All companies that create software necessarily do varying degrees of internal testing. There are numerous types of which can include: unit, system or "end-to-end", regression, performance, load or "stress", accessibility and security. Yes, that is a LOT and it's only a sample! Having a dedicated team of specialists for this purpose is ideal, but anyone that works with the same product daily is bound to start forming specific "patterns" and eventually develop blind spots. This can be chalked up to human nature, but it does not alleviate the associated problems. Often a fresh set of eyes can help lead to new perspectives and findings. When those eyes are exceedingly skilled as well, the benefits are that much greater. For these reasons, we here at PistolStar partner with Veracode to augment our own testing. Veracode provides numerous services for security testing but the two most important for PortalGuard are its "static" analysis and Manual Penetration Testing (MPT).
Static analysis involves automated scanning of the binary files such as Dynamic Link Libraries (DLLs) and executables (EXEs). Veracode's static scanning engine supports numerous programming languages and can integrate right within a company's Software Development Lifecycle to automatically upload new versions for static scanning. This type of scanning is helpful for uncovering potential logic and programming flaws that would otherwise be difficult to detect. These can range from buffer overflow or underflow, improper error or type checking, and enumeration/loop control issues. Any findings have clear descriptions, examples and links to authoritative sources like Mitre's CWE database on how best to reconcile the issue. The use of Veracode's static scanning service over the years has helped ingrain a defensive programming mindset here at PistolStar which is crucial to writing secure code.
The other service of paramount importance is Manual Penetration Testing. This entails actual humans scrutinizing the network/protocol traffic and analyzing it for behaviors or issues that can be used either singularly or chained together to circumvent the security of the system. Some high-level categories of these attacks are:
- Abuse of Functionality - Exploiting business logic errors or misappropriation of programmatic resources. This could be mis-using APIs or features like self-service.
- Spoofing - Impersonating entities or trusted resources – this could be accounts, devices or services (e.g. DNS).
- Probabilistic Techniques - Using predictive capabilities or exhaustive search techniques to derive or manipulate sensitive data. These attacks capitalize on the availability of computing resources or the lack of randomness in certain values (e.g. session cookies).
- Exploitation of Authentication – Attempting to bypass authentication requirements to access protected resources.
- Exploitation of Privilege/Trust - Undermining the application's trust model in order to gain access to protected resources or gain additional levels of access as defined by the application.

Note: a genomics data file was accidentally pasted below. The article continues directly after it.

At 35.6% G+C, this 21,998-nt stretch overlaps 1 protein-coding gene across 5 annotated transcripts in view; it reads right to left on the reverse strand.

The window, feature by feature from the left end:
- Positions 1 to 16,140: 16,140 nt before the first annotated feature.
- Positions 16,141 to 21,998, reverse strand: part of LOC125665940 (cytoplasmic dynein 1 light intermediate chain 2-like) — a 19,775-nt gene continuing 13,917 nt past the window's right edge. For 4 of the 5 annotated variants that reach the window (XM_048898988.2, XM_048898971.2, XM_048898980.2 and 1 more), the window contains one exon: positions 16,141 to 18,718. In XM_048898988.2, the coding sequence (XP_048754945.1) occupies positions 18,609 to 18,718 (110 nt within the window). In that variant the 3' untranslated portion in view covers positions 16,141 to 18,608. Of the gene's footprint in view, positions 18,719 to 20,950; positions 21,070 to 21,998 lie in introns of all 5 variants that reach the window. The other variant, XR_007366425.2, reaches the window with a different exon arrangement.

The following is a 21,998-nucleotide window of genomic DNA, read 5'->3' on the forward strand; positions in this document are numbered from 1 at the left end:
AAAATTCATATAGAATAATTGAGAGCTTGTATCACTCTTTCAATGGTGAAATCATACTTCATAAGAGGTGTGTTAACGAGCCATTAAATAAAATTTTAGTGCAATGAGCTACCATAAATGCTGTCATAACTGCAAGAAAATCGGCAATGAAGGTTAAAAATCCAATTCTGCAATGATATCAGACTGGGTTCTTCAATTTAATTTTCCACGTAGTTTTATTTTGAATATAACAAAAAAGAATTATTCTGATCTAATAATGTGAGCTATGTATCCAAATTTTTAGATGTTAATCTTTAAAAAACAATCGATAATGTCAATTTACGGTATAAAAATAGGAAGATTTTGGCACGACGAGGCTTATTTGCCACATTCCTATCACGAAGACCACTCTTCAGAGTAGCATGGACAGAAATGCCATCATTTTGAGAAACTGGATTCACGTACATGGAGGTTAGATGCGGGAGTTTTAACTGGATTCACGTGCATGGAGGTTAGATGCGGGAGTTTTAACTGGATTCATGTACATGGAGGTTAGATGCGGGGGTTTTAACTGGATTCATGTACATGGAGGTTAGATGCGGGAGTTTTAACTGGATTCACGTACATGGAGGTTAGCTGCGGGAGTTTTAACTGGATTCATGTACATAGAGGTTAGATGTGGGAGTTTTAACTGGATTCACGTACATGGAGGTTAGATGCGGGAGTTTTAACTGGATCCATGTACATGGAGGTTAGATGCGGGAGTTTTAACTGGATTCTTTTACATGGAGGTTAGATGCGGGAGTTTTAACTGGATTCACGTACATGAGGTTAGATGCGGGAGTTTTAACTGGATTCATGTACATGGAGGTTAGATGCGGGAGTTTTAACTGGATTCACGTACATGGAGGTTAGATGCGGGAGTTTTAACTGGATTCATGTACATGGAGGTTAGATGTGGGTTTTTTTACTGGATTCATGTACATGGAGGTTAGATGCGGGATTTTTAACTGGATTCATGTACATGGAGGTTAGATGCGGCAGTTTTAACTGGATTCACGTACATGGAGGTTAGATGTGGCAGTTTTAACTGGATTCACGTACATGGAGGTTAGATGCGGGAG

- Injection - Inserting unexpected inputs to manipulate control flow or alter normal business processing. The well-known SQL injection attack falls under this category.
- Data Structure Attacks - Supplying unexpected or excessive data that results in more data being written to a buffer than it can hold. Buffer overruns can result in a program executing unintended code elsewhere on the system.
- Data Leakage Attacks – Looking for potentially confidential information exposed through stack traces or error messages.
- Time and State Attacks - Undermining state condition assumptions made by the application or capitalizing on time delays between security checks and performed operations.
The Open Web Application Security Project (aka "OWASP") is a great place to start for more information on web application security. The OWASP Top 10 list should be required reading for new and experienced security professionals alike.
Veracode's security engineers stay current on the latest attack methodologies and vulnerabilities. It must be understood that an application that was tested and found "secure" only maintains that status for that moment in time. Even if the application has no changes itself, the environment in which it runs is always changing and shifting. The application can become vulnerable simply because a new attack surfaces that was unknown at the time of the original analysis. This is why PortalGuard utilizes Veracode on a regular basis. We are wrapping up the latest round of static and manual penetration testing this month which resulted in PortalGuard version 18.104.22.168 obtaining Veracode's "Verified" designation.
The cost of manual penetration testing is high but the security of a product like PortalGuard is of paramount importance to all who depend on it. Having other sets of discerning eyes help make it as secure as possible is always money well spent.